Subject: Re: [boost] Is Boost.Range broken?
From: David Abrahams (dave_at_[hidden])
Date: 2008-11-21 22:00:30
on Fri Nov 21 2008, "Scott McMurray" <me22.ca+boost-AT-gmail.com> wrote:
> On Fri, Nov 21, 2008 at 17:09, Tomas Puverle
> <Tomas.Puverle_at_[hidden]> wrote:
>> 1) Empty ranges are useless and they cannot even be reliably tested for
> No, empty ranges are useful and can be reliably tested.
>> The empty() function now asserts and the is_singular() function
>> behaves differently between debug and release builds, making it impossible to
>> detect if a range is, in fact, empty.
> Yes, singular ranges are almost useless, and cannot be tested for
> singularity. This seems reasonable, as it's just like ints and
> iterators. I wouldn't say that a singular range is empty, just as I
> wouldn't say that an uninitialized int has a value.
That's my inclination, too. Of course, I wouldn't object to another
iterator range class that gives the stronger guarantee that it is never
singular. There's no point in distinguishing the idea of "singular"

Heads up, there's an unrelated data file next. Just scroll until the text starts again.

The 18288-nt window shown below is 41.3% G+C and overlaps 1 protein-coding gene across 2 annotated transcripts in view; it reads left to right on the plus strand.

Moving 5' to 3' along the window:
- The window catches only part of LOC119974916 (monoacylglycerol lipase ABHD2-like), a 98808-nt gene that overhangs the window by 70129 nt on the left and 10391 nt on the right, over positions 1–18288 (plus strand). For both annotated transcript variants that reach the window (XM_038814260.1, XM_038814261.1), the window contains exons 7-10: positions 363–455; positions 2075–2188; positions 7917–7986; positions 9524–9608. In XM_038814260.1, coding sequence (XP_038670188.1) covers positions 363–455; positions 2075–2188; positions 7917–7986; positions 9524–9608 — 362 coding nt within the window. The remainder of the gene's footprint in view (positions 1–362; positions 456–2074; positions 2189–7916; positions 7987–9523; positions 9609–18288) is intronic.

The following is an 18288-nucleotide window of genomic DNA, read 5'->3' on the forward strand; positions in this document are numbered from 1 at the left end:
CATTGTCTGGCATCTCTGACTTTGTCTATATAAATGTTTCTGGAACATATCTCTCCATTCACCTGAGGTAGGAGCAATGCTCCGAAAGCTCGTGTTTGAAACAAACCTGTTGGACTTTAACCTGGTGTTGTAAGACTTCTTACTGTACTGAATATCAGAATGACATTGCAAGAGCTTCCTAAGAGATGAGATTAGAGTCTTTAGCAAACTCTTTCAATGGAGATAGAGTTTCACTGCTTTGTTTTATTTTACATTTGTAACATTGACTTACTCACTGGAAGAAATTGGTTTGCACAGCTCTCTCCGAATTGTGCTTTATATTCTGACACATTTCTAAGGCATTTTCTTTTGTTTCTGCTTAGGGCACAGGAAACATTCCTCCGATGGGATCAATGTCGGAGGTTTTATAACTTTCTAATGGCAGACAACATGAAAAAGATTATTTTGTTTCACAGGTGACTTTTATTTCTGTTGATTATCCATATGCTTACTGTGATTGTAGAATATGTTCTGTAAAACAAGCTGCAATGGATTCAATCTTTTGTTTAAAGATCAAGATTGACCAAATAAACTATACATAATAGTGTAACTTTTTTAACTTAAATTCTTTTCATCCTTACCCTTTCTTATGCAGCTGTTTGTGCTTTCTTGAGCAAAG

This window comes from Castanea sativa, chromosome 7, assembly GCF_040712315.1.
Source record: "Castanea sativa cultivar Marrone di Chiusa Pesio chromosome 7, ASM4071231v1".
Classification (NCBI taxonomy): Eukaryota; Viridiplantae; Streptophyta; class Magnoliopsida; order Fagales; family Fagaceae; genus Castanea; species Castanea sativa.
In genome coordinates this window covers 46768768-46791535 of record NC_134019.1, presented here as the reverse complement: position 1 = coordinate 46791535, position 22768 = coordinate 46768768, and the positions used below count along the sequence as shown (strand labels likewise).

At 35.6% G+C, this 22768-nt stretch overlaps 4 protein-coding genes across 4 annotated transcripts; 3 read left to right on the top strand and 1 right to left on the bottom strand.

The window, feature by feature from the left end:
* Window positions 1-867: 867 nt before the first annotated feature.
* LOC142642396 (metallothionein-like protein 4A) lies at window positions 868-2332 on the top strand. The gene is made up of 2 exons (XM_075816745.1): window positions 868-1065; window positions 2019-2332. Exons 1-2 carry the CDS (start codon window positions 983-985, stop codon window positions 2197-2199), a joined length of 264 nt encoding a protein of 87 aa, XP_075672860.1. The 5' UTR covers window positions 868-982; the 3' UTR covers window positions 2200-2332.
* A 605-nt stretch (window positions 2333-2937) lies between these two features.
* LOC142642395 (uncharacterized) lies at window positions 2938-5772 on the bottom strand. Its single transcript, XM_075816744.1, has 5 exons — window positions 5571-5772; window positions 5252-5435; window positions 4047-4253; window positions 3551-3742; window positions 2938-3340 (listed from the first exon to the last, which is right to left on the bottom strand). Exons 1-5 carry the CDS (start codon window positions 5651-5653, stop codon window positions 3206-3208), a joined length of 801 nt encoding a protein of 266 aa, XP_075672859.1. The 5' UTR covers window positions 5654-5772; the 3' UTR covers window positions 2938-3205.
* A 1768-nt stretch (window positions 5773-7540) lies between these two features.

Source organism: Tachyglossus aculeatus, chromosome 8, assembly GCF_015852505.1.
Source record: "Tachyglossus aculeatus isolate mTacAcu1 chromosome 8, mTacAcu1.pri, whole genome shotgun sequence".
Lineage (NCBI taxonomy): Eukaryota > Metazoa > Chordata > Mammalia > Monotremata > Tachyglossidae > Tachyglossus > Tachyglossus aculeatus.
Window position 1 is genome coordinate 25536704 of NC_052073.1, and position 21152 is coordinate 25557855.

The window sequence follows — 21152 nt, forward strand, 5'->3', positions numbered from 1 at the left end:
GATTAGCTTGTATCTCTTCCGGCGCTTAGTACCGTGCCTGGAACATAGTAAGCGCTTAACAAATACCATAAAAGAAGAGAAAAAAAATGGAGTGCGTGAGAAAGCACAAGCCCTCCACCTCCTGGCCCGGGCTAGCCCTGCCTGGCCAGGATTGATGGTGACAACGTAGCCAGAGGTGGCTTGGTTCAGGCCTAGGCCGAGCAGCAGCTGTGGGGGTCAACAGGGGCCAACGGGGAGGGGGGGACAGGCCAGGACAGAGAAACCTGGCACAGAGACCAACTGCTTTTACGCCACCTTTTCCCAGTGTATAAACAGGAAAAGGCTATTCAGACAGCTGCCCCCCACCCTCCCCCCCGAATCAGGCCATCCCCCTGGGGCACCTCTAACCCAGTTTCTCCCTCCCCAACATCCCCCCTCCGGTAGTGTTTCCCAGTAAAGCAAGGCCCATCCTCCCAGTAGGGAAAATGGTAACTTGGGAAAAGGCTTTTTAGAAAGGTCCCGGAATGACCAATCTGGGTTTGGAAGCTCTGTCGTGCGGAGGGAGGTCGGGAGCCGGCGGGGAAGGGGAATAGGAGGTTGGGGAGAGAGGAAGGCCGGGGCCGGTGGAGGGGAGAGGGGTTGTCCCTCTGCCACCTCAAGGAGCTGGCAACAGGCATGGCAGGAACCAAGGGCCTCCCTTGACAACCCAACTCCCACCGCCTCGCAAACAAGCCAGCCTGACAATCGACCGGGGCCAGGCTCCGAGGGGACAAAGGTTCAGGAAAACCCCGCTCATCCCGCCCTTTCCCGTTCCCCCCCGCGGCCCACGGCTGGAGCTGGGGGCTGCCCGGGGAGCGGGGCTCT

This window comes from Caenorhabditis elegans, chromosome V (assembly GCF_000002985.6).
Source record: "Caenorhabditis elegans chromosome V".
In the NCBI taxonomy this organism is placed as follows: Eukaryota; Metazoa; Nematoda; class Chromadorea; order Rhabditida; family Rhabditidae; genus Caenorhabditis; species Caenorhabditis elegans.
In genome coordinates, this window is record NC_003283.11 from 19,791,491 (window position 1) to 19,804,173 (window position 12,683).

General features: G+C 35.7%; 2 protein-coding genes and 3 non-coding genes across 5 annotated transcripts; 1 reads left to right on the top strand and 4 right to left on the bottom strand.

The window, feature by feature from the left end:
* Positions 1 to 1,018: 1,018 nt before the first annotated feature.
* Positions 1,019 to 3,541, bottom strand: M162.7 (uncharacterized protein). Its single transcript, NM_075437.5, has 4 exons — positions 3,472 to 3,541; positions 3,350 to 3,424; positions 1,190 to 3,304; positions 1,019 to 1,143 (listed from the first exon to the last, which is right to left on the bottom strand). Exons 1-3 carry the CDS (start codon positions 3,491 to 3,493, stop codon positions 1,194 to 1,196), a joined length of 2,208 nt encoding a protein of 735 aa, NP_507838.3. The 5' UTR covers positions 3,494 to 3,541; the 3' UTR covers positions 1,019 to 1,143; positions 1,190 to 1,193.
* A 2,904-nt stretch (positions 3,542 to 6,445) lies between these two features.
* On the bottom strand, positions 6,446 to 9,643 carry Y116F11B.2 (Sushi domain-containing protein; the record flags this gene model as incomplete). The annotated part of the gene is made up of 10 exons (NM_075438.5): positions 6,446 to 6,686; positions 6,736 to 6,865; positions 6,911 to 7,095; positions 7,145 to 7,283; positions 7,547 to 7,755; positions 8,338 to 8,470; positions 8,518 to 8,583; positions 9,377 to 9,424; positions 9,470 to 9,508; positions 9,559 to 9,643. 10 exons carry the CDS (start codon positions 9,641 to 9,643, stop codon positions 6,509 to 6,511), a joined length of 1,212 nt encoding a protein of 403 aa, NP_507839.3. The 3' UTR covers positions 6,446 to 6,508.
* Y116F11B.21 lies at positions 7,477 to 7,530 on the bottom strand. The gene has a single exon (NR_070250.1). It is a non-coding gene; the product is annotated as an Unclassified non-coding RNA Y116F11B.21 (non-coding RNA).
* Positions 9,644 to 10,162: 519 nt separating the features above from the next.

from that of "empty" if they are really the same thing, though.
> I would agree that is_singular should not be available at all in
> release builds, if it's never useful there. I'd consider it analagous
> to iterator debugging features, and would think it might be exposition
"Exposition only" in the standard is used to give a sense of how
something might be implemented, or to say, "here's a working
implementation but we're not saying you actually have to do it that way,
so long as you give the right observable behavior."
So I don't think "exposition only" is quite the right terminology.
Iterator debugging isn't described that way anywhere, AFAIK.
>> In addition, this is not documented well and can lead to subtle bugs
>> and undefined behaviour, which will only manifest itself in release
> But what semantics for empty *are* documented?
> returns boost::begin(x) == boost::end(x)
> That's undefined when begin and end return singular iterators,
> so I'm not convinced that the "singular implies empty" behaviour was
> ever documented. (The "returns" entry for empty is the same for
> 1_36_0, 1_35_0, 1_34_0, and 1_33_1.)
>> 2) The behaviour is unintuitive. Range is a generalisation of the interface of
>> the std::containers. With this change, containers and ranges can no longer be
>> used in the same code path.
> Why would you ever want to pass a default-constructed range to anything?
I will admit that there have been times that I really wished
default-constructed iterators all had a value analogous to NULL, that
was different from all other values of the same type and yet
nonsingular. But that's not how it is, and if you're going to build a
range on top of the existing iterator abstraction, I don't see how you
can do much better.
-- Dave Abrahams BoostPro Computing http://www.boostpro.com
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